A key figure among New York street artists, Al Diaz is best known for collaborating with Jean-Michel Basquiat on the iconic SAMO© tag, a sardonic graffiti tag that was highly visible throughout Lower Manhattan in the late 1970s. The son of Puerto Rican immigrants, Diaz began tagging under the name Bomb-One in his early teens. He and Basquiat spray-painted fragments of irreverent slogans on buildings around SoHo and the School of Visual Arts.
Art curator and critic Jeffrey Deitch called it “disjointed street poetry” and remembered that “back in the late seventies, you couldn’t go anywhere interesting in Lower Manhattan without noticing that someone named SAMO© had been there first.” One Basquiat biographer noted that "while some of the phrases might seem political, none of them were simple propaganda slogans. Some were outright surrealist or looked like fragments of poetry." Al recognized the original intelligence in their work: “The stuff you see on the subways now is inane. Scribbled. SAMO© was like a refresher course because there’s some kind of statement being made. It’s not just ego graffiti.”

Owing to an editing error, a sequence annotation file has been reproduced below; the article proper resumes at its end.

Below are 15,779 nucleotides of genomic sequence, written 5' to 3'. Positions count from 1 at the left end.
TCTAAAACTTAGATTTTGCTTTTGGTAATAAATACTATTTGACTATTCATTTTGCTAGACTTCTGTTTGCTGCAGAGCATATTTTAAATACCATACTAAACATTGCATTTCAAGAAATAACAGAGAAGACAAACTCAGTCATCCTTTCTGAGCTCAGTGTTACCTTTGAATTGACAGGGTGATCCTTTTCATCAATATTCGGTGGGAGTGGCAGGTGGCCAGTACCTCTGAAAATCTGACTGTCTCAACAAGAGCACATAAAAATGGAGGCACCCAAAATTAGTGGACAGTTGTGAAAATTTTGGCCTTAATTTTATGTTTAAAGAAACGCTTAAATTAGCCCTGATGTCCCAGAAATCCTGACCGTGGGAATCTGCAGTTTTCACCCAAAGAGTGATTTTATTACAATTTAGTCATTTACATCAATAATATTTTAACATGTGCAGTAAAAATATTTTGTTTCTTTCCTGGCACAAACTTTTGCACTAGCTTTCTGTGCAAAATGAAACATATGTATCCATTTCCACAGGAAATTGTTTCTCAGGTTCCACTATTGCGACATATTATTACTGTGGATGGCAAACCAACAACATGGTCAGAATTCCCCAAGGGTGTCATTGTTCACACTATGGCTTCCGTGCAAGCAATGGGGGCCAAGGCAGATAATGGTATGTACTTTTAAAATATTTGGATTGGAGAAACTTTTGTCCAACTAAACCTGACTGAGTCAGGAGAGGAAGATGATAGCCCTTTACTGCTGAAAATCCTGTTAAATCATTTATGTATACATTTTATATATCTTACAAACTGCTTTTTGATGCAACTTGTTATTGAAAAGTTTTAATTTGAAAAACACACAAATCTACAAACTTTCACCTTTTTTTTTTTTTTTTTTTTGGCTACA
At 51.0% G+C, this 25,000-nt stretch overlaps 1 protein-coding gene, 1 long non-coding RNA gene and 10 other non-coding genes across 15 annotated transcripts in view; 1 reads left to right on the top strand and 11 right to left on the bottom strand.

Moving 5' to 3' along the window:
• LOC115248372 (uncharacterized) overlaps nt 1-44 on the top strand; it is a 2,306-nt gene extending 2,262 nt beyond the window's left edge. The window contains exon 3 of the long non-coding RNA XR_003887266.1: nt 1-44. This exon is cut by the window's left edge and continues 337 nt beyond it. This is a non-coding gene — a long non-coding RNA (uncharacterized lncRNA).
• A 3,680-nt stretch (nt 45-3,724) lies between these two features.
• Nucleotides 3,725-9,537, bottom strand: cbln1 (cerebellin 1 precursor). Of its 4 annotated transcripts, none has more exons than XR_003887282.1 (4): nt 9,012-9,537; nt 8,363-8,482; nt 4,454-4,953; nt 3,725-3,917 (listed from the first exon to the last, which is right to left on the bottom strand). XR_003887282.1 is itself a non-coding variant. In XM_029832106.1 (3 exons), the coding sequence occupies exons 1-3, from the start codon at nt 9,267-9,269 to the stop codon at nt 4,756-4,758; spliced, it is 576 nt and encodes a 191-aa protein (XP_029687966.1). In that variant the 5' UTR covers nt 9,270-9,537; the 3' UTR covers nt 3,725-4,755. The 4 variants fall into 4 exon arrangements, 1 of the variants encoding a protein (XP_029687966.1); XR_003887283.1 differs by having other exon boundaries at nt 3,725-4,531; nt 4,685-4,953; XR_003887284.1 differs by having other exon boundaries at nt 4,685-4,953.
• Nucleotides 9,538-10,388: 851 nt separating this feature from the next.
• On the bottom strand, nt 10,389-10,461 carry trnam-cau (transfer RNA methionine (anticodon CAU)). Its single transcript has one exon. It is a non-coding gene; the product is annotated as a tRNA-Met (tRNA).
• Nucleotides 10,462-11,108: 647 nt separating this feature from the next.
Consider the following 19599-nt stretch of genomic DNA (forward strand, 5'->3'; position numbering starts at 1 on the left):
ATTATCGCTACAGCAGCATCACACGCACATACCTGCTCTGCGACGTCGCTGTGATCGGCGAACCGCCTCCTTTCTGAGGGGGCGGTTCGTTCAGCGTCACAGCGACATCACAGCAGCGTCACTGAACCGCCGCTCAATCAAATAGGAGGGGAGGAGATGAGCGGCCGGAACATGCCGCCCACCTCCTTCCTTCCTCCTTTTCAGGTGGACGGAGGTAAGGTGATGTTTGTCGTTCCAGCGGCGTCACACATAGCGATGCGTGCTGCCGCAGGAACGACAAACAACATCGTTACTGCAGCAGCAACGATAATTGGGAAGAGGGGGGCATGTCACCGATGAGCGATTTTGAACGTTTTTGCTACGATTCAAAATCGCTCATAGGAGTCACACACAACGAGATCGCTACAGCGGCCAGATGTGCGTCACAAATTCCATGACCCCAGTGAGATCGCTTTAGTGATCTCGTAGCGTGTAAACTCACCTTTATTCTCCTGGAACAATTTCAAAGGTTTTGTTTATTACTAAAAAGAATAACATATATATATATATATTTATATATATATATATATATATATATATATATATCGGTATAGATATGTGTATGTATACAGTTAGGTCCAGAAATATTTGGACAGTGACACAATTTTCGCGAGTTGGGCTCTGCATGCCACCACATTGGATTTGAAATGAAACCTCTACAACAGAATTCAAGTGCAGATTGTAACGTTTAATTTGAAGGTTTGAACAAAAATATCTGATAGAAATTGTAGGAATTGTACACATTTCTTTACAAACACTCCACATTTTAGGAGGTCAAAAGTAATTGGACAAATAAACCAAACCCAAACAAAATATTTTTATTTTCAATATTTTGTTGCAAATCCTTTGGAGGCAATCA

Since 2016, Diaz has revived the SAMO© tag and updated its political commentary for the Trump era. He also cuts out and rearranges letters from service change posters and wet paint signs from the New York City subway system to create poignant collaged anagrams.
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